On the off chance that this is the first time you’ve heard of this story, or if you simply skimmed a couple of headlines and never either watched or read all of von Trier’s “controversial” pro-Hitler rant, here it is:
The only thing I can tell you is that I thought I was a Jew for a long time and was very happy being a Jew, then later on came Susanne Bier, and suddenly I wasn’t so happy about being a Jew. That was a joke. Sorry. But it turned out that I was not a Jew. If I’d been a Jew, then I would be a second-wave Jew, a kind of a new-wave Jew, but anyway, I really wanted to be a Jew and then I found out that I was really a Nazi, because my family is German. And that also gave me some pleasure. So, I, what can I say? I understand Hitler. I think he did some wrong things but I can see him sitting in his bunker. I’m saying that I think I understand the man. He is not what we could call a good guy, but yeah, I understand much about him and I sympathize with him … But come on! I’m not for the Second World War. And I’m not against Jews. No, not even Susanne Bier. I am very much for them. As much as Israelis are a pain in the ass. How do I get out of this sentence? Okay, I am a Nazi. As for the art, I’m for Speer. Albert Speer I liked. He was also one of God’s best children. He has a talent that … Okay, enough.
Cannes then banned the director, but not before asking him to issue the following apology:
If I have hurt someone this morning by the words I said at the press conference, I sincerely apologize. I am not antisemitic or racially prejudiced in any way, nor am I a Nazi.
First of all, to quote Avenue Q, everyone’s a little bit racist. But really, Cannes? You’re surprised that a man who wrote and directed a film called Antichrist, and who used his own experience with a depression to write and direct his newest film, Melancholia, might stir up controversy at your press conference? You don’t kind of think that he was hoping for a big reaction and that, by banning him, you’ve probably upped all the press this little indie film was ever going to get by tenfold? von Trier himself has said as much, arguing that being banned from Cannes might free him creatively, but also that he feels his banning shouldn’t mean that his films should also be ignored by the film festival which should always be more about art than politics — though the heavy irony of that sentence was undoubtedly intended.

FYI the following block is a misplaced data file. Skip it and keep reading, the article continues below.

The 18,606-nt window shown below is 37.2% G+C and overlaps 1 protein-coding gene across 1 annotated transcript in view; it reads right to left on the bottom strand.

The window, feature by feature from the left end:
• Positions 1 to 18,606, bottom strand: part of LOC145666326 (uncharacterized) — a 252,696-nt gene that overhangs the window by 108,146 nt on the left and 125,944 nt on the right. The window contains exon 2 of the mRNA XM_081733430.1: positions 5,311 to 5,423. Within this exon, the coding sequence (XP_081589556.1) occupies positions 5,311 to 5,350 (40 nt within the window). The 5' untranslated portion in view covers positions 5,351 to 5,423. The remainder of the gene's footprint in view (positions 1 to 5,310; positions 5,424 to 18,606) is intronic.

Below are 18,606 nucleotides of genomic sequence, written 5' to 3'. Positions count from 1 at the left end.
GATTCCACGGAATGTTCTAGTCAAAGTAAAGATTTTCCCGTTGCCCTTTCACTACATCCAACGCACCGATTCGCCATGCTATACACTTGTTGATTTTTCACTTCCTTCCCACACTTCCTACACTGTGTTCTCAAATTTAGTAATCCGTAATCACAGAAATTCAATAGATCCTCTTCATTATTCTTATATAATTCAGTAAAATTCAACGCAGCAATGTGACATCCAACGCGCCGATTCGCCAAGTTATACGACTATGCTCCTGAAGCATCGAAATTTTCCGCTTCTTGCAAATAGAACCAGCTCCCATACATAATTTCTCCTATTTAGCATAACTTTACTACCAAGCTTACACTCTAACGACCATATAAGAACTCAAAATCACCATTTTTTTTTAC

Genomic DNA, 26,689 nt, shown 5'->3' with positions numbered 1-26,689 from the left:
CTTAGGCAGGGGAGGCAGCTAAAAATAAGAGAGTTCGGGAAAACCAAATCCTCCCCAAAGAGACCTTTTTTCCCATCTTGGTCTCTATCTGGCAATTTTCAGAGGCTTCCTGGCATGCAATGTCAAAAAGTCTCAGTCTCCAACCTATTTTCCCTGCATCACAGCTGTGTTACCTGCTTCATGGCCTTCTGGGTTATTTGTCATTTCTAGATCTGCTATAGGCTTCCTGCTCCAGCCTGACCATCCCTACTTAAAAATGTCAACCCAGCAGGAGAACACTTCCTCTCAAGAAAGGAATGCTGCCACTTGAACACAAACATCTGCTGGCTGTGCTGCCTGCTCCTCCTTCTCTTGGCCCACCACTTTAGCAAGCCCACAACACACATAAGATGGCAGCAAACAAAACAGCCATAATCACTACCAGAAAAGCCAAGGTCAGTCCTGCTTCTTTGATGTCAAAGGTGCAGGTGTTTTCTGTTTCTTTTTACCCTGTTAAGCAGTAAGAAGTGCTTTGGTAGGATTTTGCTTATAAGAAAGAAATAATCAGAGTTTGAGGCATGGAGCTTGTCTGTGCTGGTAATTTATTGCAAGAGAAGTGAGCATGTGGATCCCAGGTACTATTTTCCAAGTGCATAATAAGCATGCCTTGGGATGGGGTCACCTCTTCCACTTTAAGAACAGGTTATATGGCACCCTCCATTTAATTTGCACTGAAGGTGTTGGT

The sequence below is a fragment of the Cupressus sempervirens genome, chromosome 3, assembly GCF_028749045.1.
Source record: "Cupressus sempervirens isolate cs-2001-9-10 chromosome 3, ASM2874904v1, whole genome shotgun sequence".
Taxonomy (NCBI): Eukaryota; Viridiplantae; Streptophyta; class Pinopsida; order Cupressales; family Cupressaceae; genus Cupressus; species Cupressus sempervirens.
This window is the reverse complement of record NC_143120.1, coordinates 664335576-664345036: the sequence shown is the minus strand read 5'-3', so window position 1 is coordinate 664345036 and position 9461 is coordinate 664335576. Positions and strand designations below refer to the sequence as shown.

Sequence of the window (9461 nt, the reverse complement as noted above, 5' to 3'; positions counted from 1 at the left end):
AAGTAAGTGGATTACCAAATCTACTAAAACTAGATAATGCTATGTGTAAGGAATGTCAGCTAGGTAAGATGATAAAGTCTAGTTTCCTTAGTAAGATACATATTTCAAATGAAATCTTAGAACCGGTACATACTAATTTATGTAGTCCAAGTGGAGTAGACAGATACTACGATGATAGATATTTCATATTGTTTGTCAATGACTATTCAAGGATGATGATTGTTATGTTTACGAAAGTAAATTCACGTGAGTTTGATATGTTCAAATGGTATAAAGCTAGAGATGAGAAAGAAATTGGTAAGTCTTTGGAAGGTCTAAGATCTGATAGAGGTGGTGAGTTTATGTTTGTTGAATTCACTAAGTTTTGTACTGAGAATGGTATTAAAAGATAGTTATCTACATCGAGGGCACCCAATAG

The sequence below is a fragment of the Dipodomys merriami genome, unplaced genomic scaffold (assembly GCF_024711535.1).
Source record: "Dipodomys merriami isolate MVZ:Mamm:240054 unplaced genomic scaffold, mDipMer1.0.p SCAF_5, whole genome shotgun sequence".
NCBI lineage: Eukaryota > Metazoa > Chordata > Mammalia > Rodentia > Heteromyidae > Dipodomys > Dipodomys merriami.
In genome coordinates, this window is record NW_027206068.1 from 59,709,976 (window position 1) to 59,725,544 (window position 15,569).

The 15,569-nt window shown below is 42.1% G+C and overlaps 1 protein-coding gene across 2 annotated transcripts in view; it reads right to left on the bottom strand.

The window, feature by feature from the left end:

Here’s the thing: I’m not defending von Trier. I think he said something stupid on purpose and was looking for attention — some of Kirsten Dunst’s murderous looks while he was talking were fantastic. She was pissed that he was sabotaging this for the sake of some flashy press, as she should be. The comments were hateful, disrespectful, irresponsible but also… lazy. I mean, what was the point? Apart from stirring up controversy. Because it feels like the Holocaust is the go-to for instant shock value and it’s just kind of… stale. This kind of cheap joking goes on in high schools and Universities all the time with wild-eyed white boys hoping to get a shocked giggle in response to some lame anti-semitic joke. And it’s clear that that’s all von Trier was doing — trying to tell a cheap joke.
In sum, I think Cannes was wrong to ban von Trier — make him apologize, sure, but don’t act like this was something more sinister than an immature man desperate for attention trying to build some notoriety for what is, according to many reviewers, a rather slow and boring film.